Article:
January 16th, 2021

Lethbridge School Division will be ready in September

By Lethbridge Herald on July 22, 2020.

Herald photo by Ian Martens Lethbridge School Division Superintendent Cheryl Gilmore speaks with reporters about measures planned for the upcoming school year, with the province announcing a return to classes this fall. @IMartensHerald

Dale Woodard
Lethbridge Herald
With the province announcing Tuesday it will reopen schools in September, Lethbridge School Division superintendent Cheryl Gilmore said schools in the division will be ready to crack the books with the necessary protocols in place.
“Certainly the announcement that was made (Tuesday) afternoon was a little in advance of what we had anticipated,” said Gilmore at a Wednesday press conference. “We knew the premier and minister had committed to an Aug. 1 announcement, but earlier was fine.
“In June they had been clear in describing and rolling out three possibilities, scenarios one, two and three. So we spent a lot of time trying to prepare for all three. Now that we know it’s scenario one, we can now begin to put more details on the plan. We have time for our schools to proceed with the kinds of protocols that are in place for scenario one.
“We’ll be ready. We developed our re-entry guidelines and our parent guide. We have a staff handbook for re-entry. We have spent a lot of time with our school administrators in June to make sure everybody was clear and understood the protocols, protocols that are common across scenarios one and two. We’ve ordered the supplies for those. Our schools will be set up and ready to go.”
The wearing of masks in the schools will be a choice left up to the families, said Gilmore.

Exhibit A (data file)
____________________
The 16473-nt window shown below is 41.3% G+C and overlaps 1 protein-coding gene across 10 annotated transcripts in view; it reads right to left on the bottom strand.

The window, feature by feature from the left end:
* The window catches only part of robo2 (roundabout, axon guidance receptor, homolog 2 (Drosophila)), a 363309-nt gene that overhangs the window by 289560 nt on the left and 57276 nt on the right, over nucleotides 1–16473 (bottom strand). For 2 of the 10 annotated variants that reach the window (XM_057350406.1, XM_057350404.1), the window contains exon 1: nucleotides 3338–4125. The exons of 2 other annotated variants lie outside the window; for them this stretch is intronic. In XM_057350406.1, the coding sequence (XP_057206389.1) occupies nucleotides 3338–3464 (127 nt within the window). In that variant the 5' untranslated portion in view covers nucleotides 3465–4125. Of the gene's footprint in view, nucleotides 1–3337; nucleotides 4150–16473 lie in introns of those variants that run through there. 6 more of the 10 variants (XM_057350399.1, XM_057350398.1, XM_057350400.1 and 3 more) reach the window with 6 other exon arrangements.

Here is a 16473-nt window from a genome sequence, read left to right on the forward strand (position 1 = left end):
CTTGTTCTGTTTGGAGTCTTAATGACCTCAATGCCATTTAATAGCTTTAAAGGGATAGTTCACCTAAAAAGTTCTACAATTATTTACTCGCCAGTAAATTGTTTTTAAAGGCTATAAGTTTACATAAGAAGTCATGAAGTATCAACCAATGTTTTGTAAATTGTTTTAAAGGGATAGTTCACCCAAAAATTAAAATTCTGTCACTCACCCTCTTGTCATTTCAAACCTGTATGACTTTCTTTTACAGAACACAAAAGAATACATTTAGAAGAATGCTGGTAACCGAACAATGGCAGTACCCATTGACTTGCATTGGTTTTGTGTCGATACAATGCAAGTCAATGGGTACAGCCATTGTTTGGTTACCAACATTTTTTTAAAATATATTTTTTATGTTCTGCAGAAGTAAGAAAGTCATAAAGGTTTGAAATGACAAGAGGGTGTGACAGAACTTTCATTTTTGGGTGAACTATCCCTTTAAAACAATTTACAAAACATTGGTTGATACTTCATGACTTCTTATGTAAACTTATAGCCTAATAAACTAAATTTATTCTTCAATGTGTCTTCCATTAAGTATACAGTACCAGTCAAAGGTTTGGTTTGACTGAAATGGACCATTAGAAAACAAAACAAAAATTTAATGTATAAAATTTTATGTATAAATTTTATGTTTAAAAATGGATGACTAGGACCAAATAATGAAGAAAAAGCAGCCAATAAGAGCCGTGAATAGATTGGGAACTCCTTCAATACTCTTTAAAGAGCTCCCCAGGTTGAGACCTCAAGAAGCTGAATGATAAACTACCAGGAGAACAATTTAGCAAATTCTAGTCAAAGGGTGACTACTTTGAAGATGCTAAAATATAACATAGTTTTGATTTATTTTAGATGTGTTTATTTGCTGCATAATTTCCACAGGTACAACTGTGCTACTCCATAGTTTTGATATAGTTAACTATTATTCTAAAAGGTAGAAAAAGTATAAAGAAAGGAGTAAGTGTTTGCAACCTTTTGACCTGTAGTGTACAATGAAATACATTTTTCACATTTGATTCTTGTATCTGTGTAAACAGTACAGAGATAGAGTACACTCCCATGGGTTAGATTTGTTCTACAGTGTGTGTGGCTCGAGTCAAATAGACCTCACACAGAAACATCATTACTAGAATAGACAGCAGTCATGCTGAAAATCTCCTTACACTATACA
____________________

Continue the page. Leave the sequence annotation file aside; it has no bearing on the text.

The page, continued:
“If (parents) want to send their children to school with masks, that is certainly their choice. Masks will not be required.”
School staff will have access to masking and, depending what their role is, have specialized masks, said Gilmore.
“We have some Plexiglas shields for some roles. But certainly we want the staff to feel comfortable and be safe and we want the students to be safe and families to feel confident we have protocols in place. The hand sanitization and hand washing will be a part of the routine of what we do as they come into the building, as they go into classrooms and if they move out of their cohort, staff will be quite vigilant in monitoring the habits that come with good sanitization. It will be a real focus at the beginning of school to teach children and it will remain a focus because children and men and women in our secondary schools need constant reminders of that.
“We’ll be looking at what it means for students to learn, understand and know what their own safety protocols are. So certainly we’re vigilant in putting together a good program for our students when they come back so they understand how they can take care of themselves and the hand washing and the hand sanitizing and social distancing and all of those pieces.”
Cohorting of students and keeping them in the same groupings as much as possible is a bit easier at the elementary school level, said Gilmore.
“It gets a little more challenging at the high school level because it isn’t necessarily the same students taking the same courses every period. But certainly our principals are working on that and making every effort on that and to have cohorting where possible.”
An early survey sent out to parents in June asked whether or not in scenario one or scenario two that they felt comfortable, at that time, with sending students to school.
“At that time we had about 22 per cent of parents say they were not comfortable sending their students to school under scenario one and about 17 per cent of parents saying they weren’t comfortable sending their children to school under scenario two,” said Gilmore.
Another survey will go out Aug. 1 to all parents in the school division.
“It’s a survey that will ask parents to commit to their choice of instructional delivery, whether or not they’ll be sending their children to school or whether or not they desire to be part of an at-home learning cohort,” said Gilmore. “So once we know how many will be part of an at-home learning cohort we would structure what those cohorts look like for being combined and assigned to a teacher for at-home learning,”
In the event of any COVID-19 flareups, Gilmore said Alberta Health Services will take over.
“With respect to tracing and containment of any confirmed cases of COVID in a school, health services have protocols ready to go to quickly do the tracing and containment. So we would follow health services rules in a timely manner. So health services would take the lead.”
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